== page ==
Cassava disease control underway

DISEASE resistance trials for cassava being conducted simultaneously in 33 different locations across five African countries and involving 25 shared varieties are showing promise against the deadly Cassava Brown Streak Disease (CBSD) and Cassava Mosaic Disease (CMD).

According to a statement, this first-of-its-kind multi-country collaborative cassava breeding initiative in East and Southern Africa is part of a major activity of the new cassava varieties and clean seed to combat CBSD and CMD (5CP) project which is funded by the Bill & Melinda Gates Foundation.

The project is led by International Institute of Tropical Agriculture (IITA) working in collaboration with the national agricultural research systems of Kenya, Malawi, Mozambique, Tanzania and Zambia where the trials are being conducted. 

The project is in its final year of implementation.

Dr Edward Kanju, IITA cassava breeder and coordinator of the 5CP project, said that preliminary results of the trials have already shown that several of the new varieties are virtually unaffected by CBSD and CMD, even in locations where disease pressure is extremely high from infected fields surrounding the trials. "Although in many of the countries the varieties are undergoing their first year of trials, our initial results are already showing good promise.

We will further validate the performance of these varieties by comparing them to local ones that have been selected as checks," he explained. This landmark regional initiative is aimed at speeding-up the breeding of cassava varieties with dual resistance to CMD and CBSD in the five countries where the diseases are of great concern. Each of the countries selected five of its best varieties in terms of performance against CMD and CBSD and shared them for the inter-country trials.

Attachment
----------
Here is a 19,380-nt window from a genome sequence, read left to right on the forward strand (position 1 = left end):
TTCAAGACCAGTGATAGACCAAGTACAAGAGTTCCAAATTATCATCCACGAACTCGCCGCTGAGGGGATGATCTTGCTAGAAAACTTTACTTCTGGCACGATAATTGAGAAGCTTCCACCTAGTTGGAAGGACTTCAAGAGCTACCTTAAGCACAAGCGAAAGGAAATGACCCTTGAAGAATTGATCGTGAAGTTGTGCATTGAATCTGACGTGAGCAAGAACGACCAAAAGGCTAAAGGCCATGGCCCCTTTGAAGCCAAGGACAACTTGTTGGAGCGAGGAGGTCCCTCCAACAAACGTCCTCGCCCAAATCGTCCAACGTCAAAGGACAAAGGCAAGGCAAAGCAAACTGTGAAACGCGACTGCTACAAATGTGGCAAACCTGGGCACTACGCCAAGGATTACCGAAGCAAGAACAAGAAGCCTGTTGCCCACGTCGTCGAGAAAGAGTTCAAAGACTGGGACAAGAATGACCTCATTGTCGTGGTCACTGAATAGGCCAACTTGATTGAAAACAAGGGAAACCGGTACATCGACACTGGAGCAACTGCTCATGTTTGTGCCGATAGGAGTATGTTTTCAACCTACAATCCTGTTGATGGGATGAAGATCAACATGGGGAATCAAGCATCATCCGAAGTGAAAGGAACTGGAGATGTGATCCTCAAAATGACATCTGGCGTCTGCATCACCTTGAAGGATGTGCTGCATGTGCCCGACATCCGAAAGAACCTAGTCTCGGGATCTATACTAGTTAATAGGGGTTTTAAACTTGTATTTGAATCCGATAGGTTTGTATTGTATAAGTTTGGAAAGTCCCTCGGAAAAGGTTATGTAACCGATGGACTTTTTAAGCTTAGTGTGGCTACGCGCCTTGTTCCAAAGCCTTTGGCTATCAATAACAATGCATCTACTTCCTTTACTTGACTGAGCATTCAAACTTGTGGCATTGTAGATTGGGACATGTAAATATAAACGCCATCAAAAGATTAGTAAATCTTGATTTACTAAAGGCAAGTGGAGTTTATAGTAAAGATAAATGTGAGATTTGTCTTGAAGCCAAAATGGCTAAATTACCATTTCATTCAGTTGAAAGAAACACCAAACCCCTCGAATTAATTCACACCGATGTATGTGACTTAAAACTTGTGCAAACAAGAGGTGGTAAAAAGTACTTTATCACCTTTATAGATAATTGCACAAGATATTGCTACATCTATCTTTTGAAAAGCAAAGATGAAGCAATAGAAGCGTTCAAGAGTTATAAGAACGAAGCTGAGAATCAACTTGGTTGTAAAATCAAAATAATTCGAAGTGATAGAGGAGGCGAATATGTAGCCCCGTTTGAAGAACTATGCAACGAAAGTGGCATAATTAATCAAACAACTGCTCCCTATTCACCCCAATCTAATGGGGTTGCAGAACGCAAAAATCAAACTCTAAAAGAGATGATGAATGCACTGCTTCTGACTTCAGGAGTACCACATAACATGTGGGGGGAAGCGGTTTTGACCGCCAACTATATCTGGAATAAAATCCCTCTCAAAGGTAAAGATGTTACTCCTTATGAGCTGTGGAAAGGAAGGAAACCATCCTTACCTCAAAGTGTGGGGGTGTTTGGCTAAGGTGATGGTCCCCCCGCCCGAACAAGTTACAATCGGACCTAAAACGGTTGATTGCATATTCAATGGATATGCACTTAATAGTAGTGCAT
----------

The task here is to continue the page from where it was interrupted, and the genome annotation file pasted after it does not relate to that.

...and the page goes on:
The planting materials first underwent a rigorous clean-up exercise to ensure they are virus-free before being distributed as tissue culture plantlets. This is the first time that breeders in the five countries have freely shared their best varieties in a concerted effort to tackle the two deadly diseases.

Dr James Legg, IITA virologist, highlighted another objective of the 5CP Project, which is the establishment of pilot clean seed distribution system in Tanzania, which he is leading. "We are perfecting the cassava seed systems in Tanzania through a three-step approach: Virus indexing, then rapid multiplication at a research station and finally large-scale multiplication at a clean site in an area with low disease pressure."

Dr Legg said that they have established clean seed sites in Mtwopa (Mtwara), Mwele (Tanga), Hombolo (Dodoma) and Nkenge (Kagera) in Tanzania's cassava-growing heartland. He added that they are routinely monitored and carefully managed and that he was happy to report that there have been very low incidences of CMD and CBSD in these sites.

"Moreover, the sites are now being used by the Tanzania Root and Tuber Research Programme to produce quality planting material of new, popular and disease-resistant varieties such as Mkuranga 1, Chereko, Kipusa and Kizimbani, as well as some of the older favourites, such as Mkombozi, Kiroba and Mumba," added Dr Legg.

The virus cleaning was carried out by the Natural Resources Institute (NRI) and the Kenya Plant Health Inspectorate (KEPHIS).

The material was forwarded to Genetics Technologies International Limited (GTIL), a commercial tissue culture company, for mass multiplication. The plantlets were then certified virus-free by the Mikocheni Agricultural Research Institute (MARI) and IITA.

Another major development of the project is the establishment of rapid multiplication systems for mini-plants derived from virus-indexed tissue culture plantlets.

By using these rapid propagation techniques in screen houses, the team led by Dr Kiddo Mtunda, cassava researcher and Officer-in-Charge of the Sugarcane Research Institute (SRI) in Kibaha, Tanzania and her team have been able to produce thousands of cassava plants in a matter of months. T

he success of this project offers promise not just for cassava producers in the target countries, but more widely to cassava producers throughout Africa.
Cassava disease control underway Cassava disease control underway Reviewed by on 12:36:00 AM Rating: 5

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